Swallowing Therapy



Swallowing is the process in the human that allows substance to pass from the mouth, to the pharynx, and into the esophagus, while shutting the epiglottis. Swallowing is an important part of eating and drinking.

As Simple as it might seem to healthy people, swallowing is actually a very complex action that requires an extremely precise coordination with breathing.

Swallowing involves 20 muscles of the mouth, throat, and esophagus.

Swallowing mechanism consists of 3 phases

·         Oral phase

                  Voluntary part of swallowing.

                  Food is moistened with saliva and food bolus is formed.

                  Tongue pushes the bolus to the back of throat.

                  Starts with Lip closure.


·         Pharyngeal phase

                  Starts with stimulation of tactile receptors in the oropharynx, swallow reflex is        


                  Soft palate lifts to cutoff nasal airways.

                  Bolus moves over back tongue and the tongue blocks the oral cavity to prevent food  

                  going to airway.

                  Epiglottis is pushed backward over larynx.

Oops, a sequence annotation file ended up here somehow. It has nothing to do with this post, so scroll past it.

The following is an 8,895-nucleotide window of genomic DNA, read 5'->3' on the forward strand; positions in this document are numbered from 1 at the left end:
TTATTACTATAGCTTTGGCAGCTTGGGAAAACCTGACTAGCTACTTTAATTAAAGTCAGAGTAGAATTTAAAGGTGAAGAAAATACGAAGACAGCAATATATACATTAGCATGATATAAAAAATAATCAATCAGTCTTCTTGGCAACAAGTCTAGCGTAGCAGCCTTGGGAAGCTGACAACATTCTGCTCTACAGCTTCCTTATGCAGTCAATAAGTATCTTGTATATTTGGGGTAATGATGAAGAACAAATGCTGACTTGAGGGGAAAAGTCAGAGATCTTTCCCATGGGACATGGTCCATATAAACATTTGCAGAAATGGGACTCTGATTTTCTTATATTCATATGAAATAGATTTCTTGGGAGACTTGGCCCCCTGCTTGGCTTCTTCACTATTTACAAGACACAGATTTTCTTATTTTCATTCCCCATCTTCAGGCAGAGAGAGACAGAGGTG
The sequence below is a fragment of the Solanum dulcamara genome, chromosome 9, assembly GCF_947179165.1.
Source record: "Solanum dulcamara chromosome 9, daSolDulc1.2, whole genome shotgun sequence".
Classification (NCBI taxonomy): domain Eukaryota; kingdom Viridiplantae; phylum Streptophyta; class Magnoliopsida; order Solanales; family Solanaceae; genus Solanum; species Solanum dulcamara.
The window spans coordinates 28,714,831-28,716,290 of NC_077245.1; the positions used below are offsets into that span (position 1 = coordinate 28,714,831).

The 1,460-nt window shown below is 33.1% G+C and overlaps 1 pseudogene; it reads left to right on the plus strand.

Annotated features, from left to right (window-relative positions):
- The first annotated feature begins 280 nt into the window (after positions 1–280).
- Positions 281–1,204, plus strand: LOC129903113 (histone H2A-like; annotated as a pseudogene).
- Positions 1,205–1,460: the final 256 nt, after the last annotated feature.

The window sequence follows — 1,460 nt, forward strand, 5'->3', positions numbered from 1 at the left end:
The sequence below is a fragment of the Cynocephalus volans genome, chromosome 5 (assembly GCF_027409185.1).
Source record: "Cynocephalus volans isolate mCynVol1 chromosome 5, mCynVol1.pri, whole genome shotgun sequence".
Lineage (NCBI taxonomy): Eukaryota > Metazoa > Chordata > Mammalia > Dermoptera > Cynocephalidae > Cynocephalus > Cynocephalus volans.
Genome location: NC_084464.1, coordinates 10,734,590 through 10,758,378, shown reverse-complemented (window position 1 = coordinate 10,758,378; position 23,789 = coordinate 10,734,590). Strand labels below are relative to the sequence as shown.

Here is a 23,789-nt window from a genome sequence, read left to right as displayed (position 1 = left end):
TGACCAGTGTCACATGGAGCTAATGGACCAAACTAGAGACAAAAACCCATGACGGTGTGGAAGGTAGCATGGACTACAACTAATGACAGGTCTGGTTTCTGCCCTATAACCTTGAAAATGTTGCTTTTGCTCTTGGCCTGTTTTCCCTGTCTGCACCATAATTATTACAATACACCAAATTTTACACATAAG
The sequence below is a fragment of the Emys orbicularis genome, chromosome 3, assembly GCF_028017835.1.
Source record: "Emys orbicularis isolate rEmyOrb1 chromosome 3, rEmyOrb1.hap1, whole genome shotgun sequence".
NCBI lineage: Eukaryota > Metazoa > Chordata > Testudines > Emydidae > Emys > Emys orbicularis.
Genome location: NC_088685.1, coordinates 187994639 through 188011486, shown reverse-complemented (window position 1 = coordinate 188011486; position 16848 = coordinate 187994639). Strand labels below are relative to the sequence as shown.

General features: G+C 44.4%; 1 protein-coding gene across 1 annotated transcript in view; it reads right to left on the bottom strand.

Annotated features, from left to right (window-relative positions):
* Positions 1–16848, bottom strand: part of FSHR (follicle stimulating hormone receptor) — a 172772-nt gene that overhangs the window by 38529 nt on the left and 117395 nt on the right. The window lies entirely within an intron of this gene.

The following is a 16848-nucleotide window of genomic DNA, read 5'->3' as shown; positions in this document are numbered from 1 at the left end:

Larynx and vocal folds contract covering the entry of the trachea to protect airways,

                  respiration temporary arrested.

                  Upper esophageal sphincter opens to allow passage to esophagus.

·         Esophageal phase

                  Food bolus is propelled down the esophagus by peristalsis.

                  Larynx moves down back to original position.


Dysphagia (Difficulty in Swallowing)


Dysphagia refers to a difficulty in swallowing – it takes more effort than normal to move food from the mouth to the stomach

Impaired swallowing can originates from disturbances in the mouth, pharynx or esophagus.


Signs and Symptoms of dysphagia.

Depending upon the cause of dysphagia the difficulty in swallowing can be mild or severe.

Some affected individuals may have trouble swallowing both solids and liquids, while other may experience problems only with solid foods.

Occasionally, there is more trouble with liquid than solids.

If solid food lodges in the esophagus it may be felt with severe chest discomfort.

Dysphagia is present in approximately 51 % to 73 % of individual with stroke.


When to meet a swallowing Pathologist?

If you are finding difficulty in swallowing, you should contact your healthcare professional for an evaluation.


Swallowing Therapy

The Speech Language Pathologist (SLP) will utilize a combination of compensatory treatment strategies to improve the safety of oral intake by reducing your risk for aspiration.

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